Everything seems quieter today. It’s nice to start cooling-off day on a chilly Thursday morning. While being in the midst of this election blackout period, here are some neutral and fun facts we gathered about this special Singaporean day from the open Internet.
It is also known as “Election silence”, or more literally as “Campaign silence”. Otherwise, you can call it “blackout period”; or in some countries, it bears a rather sophisticated name called the “gentlemen’s agreement” between political parties.
Since we live in Singapore, let’s stick to the term “cooling-off day” for the rest of the article.
Do you know we are currently experiencing our 3rd cooling-off day?
GE2011 – 6 May 2011
GE2015 – 10 September 2015
GE2020 – 9 July 2020
Indeed, we are not alone in this silence.
Courtesy of the contributors of Wikipedia, this is the list of fellow countries:
Whilst Singapore experiences a cooling-off period of 24 hours, the blackout period in other countries ranges from 24 hours to 10 days—the longest being Taiwan. Any release of opinion polls is prohibited starting from 10 days before the Election Day.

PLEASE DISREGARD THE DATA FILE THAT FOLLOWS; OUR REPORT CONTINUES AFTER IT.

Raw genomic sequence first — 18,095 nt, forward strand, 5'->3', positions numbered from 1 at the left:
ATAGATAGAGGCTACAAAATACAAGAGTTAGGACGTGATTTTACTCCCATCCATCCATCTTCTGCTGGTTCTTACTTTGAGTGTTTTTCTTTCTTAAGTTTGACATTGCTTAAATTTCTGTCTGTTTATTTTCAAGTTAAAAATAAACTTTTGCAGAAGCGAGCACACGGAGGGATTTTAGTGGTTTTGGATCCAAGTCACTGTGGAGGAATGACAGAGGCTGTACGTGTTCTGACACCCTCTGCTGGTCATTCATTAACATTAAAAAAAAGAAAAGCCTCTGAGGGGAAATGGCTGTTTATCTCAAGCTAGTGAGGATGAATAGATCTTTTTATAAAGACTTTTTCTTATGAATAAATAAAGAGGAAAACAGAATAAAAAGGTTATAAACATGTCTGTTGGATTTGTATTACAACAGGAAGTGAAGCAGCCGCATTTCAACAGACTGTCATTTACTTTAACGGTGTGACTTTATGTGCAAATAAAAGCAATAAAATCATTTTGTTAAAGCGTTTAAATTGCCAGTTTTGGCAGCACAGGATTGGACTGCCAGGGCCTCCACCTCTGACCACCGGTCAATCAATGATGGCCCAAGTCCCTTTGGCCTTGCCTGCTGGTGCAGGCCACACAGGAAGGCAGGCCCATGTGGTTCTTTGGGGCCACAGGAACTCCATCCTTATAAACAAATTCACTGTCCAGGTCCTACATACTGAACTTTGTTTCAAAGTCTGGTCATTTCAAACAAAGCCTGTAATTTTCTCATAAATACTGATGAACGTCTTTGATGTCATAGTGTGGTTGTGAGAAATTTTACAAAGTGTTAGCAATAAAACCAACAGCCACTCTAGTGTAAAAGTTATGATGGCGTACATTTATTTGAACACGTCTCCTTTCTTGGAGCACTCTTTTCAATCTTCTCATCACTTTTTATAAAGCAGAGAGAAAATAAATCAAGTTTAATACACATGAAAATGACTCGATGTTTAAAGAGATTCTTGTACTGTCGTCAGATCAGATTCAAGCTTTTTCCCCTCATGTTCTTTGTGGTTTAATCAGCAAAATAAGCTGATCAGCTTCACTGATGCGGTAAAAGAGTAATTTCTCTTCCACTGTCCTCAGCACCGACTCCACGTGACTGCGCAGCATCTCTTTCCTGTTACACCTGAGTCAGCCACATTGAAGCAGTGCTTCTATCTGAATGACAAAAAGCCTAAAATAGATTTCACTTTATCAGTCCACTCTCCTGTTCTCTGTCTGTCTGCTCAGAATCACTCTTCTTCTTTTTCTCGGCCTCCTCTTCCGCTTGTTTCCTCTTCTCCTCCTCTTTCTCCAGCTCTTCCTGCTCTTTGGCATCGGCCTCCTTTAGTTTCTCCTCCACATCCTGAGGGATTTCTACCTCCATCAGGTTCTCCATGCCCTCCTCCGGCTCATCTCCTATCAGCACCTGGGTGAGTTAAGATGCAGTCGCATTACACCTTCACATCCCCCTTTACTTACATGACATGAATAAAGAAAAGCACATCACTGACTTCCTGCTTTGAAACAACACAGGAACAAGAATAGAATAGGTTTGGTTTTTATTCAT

For example, the seventh presidential and tenth legislative elections were held on 11 January 2020, and any election-related polls were banned since 1 January 2020.
Our homegrown poet and playwright, Alfian Sa’at, was inspired by the implementation of “Cooling-off Day” in 2011 and wrote a play titled “Cooling-off Day”. It was later written into a book and published in 2012.
As the promotional material of the play consists of multiple party symbols, we will not be posting it on a sensitive day such as today.
The idea of the Cooling-off period was said to have originated from this US Supreme Court case.
During the 1987 election, Mary Freeman was a political candidate treasurer, who was campaigning for the Metropolitan Council of Nashville and Davidson County. Freeman filed a suit within Tennessee Chancery Courts after she was prohibited from soliciting votes within 100 feet from the entrances from the polling stations.
Freeman’s appeal was subsequently dismissed on the grounds of “state interest” and “prevent[ing] voter intimidation”.
Since the 100-foot ban was not constitutionalised, a statute was drafted to create a safe zone—to block out any political message—around polling facilities to protect citizen’s to vote freely, which bears the spirit of our “Cooling-off period” in today’s context.
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